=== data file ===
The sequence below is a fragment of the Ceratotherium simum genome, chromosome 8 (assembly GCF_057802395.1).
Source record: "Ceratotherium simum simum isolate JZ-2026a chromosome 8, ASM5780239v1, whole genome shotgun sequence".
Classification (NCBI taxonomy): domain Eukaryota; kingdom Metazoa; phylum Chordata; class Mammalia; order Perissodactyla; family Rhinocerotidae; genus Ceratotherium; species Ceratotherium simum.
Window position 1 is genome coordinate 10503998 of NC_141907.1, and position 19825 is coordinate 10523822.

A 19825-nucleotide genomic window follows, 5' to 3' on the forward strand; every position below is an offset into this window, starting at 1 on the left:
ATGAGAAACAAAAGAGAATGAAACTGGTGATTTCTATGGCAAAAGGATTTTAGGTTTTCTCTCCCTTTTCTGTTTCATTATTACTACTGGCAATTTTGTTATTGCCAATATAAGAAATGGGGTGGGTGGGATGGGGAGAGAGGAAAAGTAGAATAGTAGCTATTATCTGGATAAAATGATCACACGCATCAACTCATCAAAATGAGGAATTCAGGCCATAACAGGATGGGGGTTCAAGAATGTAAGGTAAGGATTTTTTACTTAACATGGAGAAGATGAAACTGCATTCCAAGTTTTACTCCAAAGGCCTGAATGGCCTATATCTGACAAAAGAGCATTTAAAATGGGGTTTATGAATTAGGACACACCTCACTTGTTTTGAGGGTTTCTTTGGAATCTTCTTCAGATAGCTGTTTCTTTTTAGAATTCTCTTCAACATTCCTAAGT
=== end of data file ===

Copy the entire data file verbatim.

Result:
The sequence below is a fragment of the Ceratotherium simum genome, chromosome 8 (assembly GCF_057802395.1).
Source record: "Ceratotherium simum simum isolate JZ-2026a chromosome 8, ASM5780239v1, whole genome shotgun sequence".
Classification (NCBI taxonomy): domain Eukaryota; kingdom Metazoa; phylum Chordata; class Mammalia; order Perissodactyla; family Rhinocerotidae; genus Ceratotherium; species Ceratotherium simum.
Window position 1 is genome coordinate 10503998 of NC_141907.1, and position 19825 is coordinate 10523822.

A 19825-nucleotide genomic window follows, 5' to 3' on the forward strand; every position below is an offset into this window, starting at 1 on the left:
ATGAGAAACAAAAGAGAATGAAACTGGTGATTTCTATGGCAAAAGGATTTTAGGTTTTCTCTCCCTTTTCTGTTTCATTATTACTACTGGCAATTTTGTTATTGCCAATATAAGAAATGGGGTGGGTGGGATGGGGAGAGAGGAAAAGTAGAATAGTAGCTATTATCTGGATAAAATGATCACACGCATCAACTCATCAAAATGAGGAATTCAGGCCATAACAGGATGGGGGTTCAAGAATGTAAGGTAAGGATTTTTTACTTAACATGGAGAAGATGAAACTGCATTCCAAGTTTTACTCCAAAGGCCTGAATGGCCTATATCTGACAAAAGAGCATTTAAAATGGGGTTTATGAATTAGGACACACCTCACTTGTTTTGAGGGTTTCTTTGGAATCTTCTTCAGATAGCTGTTTCTTTTTAGAATTCTCTTCAACATTCCTAAGT